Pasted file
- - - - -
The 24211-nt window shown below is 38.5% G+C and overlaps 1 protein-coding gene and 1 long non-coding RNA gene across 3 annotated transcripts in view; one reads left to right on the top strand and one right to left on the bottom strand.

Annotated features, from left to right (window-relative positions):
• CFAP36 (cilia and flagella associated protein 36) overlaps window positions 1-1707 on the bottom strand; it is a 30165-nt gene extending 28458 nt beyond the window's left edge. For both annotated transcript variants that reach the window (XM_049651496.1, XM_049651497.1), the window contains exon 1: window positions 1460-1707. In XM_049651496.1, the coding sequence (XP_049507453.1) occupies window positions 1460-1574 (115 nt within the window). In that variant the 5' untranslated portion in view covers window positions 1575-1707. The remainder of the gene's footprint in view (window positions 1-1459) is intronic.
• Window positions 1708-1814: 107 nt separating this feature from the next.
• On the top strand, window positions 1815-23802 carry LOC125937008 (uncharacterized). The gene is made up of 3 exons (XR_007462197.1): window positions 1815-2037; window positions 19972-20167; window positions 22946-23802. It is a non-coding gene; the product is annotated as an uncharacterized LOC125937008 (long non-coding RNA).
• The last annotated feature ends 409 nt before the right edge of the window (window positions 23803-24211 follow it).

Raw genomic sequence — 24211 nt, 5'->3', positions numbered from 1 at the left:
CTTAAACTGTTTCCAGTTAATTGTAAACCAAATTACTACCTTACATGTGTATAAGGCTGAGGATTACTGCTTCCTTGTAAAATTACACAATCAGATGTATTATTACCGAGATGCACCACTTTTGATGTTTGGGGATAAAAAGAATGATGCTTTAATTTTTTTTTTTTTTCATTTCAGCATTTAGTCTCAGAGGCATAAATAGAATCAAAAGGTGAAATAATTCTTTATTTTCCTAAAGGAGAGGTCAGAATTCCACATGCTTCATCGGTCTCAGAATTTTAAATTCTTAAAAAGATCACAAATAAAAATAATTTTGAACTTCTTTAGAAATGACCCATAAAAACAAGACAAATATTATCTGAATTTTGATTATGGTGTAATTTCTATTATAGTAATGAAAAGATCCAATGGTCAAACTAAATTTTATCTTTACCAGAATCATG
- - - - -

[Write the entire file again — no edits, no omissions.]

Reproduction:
The 24211-nt window shown below is 38.5% G+C and overlaps 1 protein-coding gene and 1 long non-coding RNA gene across 3 annotated transcripts in view; one reads left to right on the top strand and one right to left on the bottom strand.

Annotated features, from left to right (window-relative positions):
• CFAP36 (cilia and flagella associated protein 36) overlaps window positions 1-1707 on the bottom strand; it is a 30165-nt gene extending 28458 nt beyond the window's left edge. For both annotated transcript variants that reach the window (XM_049651496.1, XM_049651497.1), the window contains exon 1: window positions 1460-1707. In XM_049651496.1, the coding sequence (XP_049507453.1) occupies window positions 1460-1574 (115 nt within the window). In that variant the 5' untranslated portion in view covers window positions 1575-1707. The remainder of the gene's footprint in view (window positions 1-1459) is intronic.
• Window positions 1708-1814: 107 nt separating this feature from the next.
• On the top strand, window positions 1815-23802 carry LOC125937008 (uncharacterized). The gene is made up of 3 exons (XR_007462197.1): window positions 1815-2037; window positions 19972-20167; window positions 22946-23802. It is a non-coding gene; the product is annotated as an uncharacterized LOC125937008 (long non-coding RNA).
• The last annotated feature ends 409 nt before the right edge of the window (window positions 23803-24211 follow it).

Raw genomic sequence — 24211 nt, 5'->3', positions numbered from 1 at the left:
CTTAAACTGTTTCCAGTTAATTGTAAACCAAATTACTACCTTACATGTGTATAAGGCTGAGGATTACTGCTTCCTTGTAAAATTACACAATCAGATGTATTATTACCGAGATGCACCACTTTTGATGTTTGGGGATAAAAAGAATGATGCTTTAATTTTTTTTTTTTTTCATTTCAGCATTTAGTCTCAGAGGCATAAATAGAATCAAAAGGTGAAATAATTCTTTATTTTCCTAAAGGAGAGGTCAGAATTCCACATGCTTCATCGGTCTCAGAATTTTAAATTCTTAAAAAGATCACAAATAAAAATAATTTTGAACTTCTTTAGAAATGACCCATAAAAACAAGACAAATATTATCTGAATTTTGATTATGGTGTAATTTCTATTATAGTAATGAAAAGATCCAATGGTCAAACTAAATTTTATCTTTACCAGAATCATG